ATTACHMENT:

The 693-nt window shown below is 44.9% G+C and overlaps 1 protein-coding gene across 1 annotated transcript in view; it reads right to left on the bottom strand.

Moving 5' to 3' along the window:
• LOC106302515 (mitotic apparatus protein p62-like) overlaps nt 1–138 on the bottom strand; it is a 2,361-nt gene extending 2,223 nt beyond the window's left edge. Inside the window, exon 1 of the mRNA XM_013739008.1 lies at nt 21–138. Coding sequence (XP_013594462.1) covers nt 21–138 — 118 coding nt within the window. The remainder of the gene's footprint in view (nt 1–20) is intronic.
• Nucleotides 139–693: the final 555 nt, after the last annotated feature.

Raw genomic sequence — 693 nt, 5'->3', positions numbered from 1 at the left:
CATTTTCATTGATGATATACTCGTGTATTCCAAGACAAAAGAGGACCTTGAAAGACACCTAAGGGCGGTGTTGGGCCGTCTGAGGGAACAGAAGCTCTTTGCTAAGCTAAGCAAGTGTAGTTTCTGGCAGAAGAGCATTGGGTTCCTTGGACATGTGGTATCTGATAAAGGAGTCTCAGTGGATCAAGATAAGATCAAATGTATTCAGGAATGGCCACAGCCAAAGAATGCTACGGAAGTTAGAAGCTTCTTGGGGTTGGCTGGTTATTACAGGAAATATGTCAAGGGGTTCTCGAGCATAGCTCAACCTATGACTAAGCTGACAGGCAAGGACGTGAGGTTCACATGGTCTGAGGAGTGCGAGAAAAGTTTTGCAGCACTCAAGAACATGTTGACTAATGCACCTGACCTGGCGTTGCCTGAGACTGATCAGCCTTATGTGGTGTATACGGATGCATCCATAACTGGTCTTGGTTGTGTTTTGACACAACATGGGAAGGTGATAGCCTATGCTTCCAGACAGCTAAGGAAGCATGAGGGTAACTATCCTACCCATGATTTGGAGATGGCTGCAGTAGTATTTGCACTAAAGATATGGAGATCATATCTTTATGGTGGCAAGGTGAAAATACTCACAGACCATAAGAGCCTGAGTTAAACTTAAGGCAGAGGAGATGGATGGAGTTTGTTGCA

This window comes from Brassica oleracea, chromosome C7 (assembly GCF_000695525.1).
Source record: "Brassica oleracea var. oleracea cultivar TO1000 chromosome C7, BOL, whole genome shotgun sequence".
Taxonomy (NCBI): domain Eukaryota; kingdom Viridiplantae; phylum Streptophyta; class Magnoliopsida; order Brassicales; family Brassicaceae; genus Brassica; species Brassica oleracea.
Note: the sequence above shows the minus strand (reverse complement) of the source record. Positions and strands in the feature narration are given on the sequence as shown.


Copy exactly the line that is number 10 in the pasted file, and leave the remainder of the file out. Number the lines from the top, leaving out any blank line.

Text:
Note: the sequence above shows the minus strand (reverse complement) of the source record. Positions and strands in the feature narration are given on the sequence as shown.